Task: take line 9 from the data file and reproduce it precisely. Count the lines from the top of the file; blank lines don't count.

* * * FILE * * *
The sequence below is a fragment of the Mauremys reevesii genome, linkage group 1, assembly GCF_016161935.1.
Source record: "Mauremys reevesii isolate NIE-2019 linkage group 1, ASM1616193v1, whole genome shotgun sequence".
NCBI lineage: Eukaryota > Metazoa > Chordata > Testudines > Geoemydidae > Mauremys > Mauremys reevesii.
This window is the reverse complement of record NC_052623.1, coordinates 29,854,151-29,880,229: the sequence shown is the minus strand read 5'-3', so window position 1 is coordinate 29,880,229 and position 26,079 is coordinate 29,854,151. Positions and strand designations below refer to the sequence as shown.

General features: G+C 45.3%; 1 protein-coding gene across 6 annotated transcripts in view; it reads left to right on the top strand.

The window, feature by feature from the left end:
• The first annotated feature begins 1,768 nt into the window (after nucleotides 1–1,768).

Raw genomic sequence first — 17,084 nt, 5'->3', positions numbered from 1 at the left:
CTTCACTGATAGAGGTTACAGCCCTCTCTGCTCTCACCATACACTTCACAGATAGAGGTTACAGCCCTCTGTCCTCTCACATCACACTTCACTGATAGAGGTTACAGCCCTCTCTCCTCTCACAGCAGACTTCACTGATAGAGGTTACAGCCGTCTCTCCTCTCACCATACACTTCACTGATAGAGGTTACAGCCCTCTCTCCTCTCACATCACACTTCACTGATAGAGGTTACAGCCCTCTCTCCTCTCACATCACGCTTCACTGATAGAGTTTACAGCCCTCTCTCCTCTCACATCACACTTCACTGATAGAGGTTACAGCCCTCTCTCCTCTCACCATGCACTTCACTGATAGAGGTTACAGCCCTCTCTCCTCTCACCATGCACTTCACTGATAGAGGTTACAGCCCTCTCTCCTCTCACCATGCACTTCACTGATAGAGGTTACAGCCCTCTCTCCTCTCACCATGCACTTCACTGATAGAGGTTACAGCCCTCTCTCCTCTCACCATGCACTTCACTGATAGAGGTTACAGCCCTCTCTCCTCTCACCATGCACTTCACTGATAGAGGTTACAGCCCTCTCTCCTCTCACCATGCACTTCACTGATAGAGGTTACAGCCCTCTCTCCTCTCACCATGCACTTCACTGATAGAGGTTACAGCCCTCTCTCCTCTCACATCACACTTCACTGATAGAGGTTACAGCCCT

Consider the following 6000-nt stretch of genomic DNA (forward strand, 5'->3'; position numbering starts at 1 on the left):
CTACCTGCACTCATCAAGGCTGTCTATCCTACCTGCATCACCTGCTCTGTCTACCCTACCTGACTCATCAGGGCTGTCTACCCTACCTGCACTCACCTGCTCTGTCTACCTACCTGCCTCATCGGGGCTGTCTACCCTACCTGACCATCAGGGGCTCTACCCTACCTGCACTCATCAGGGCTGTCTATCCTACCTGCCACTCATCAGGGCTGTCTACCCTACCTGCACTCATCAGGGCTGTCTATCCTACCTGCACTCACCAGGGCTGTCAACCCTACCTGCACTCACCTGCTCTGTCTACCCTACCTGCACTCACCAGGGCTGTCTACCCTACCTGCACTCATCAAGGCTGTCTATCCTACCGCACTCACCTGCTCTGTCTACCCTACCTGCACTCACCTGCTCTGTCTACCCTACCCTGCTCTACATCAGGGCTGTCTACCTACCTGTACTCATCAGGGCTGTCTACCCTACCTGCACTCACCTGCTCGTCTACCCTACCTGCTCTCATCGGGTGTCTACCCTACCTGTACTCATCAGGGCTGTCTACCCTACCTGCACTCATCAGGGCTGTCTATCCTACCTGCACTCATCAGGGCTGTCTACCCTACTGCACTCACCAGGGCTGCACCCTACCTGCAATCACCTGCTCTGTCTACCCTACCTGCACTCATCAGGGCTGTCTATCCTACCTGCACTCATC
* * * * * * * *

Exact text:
CTTCACTGATAGAGGTTACAGCCCTCTCTGCTCTCACCATACACTTCACAGATAGAGGTTACAGCCCTCTGTCCTCTCACATCACACTTCACTGATAGAGGTTACAGCCCTCTCTCCTCTCACAGCAGACTTCACTGATAGAGGTTACAGCCGTCTCTCCTCTCACCATACACTTCACTGATAGAGGTTACAGCCCTCTCTCCTCTCACATCACACTTCACTGATAGAGGTTACAGCCCTCTCTCCTCTCACATCACGCTTCACTGATAGAGTTTACAGCCCTCTCTCCTCTCACATCACACTTCACTGATAGAGGTTACAGCCCTCTCTCCTCTCACCATGCACTTCACTGATAGAGGTTACAGCCCTCTCTCCTCTCACCATGCACTTCACTGATAGAGGTTACAGCCCTCTCTCCTCTCACCATGCACTTCACTGATAGAGGTTACAGCCCTCTCTCCTCTCACCATGCACTTCACTGATAGAGGTTACAGCCCTCTCTCCTCTCACCATGCACTTCACTGATAGAGGTTACAGCCCTCTCTCCTCTCACCATGCACTTCACTGATAGAGGTTACAGCCCTCTCTCCTCTCACCATGCACTTCACTGATAGAGGTTACAGCCCTCTCTCCTCTCACCATGCACTTCACTGATAGAGGTTACAGCCCTCTCTCCTCTCACATCACACTTCACTGATAGAGGTTACAGCCCT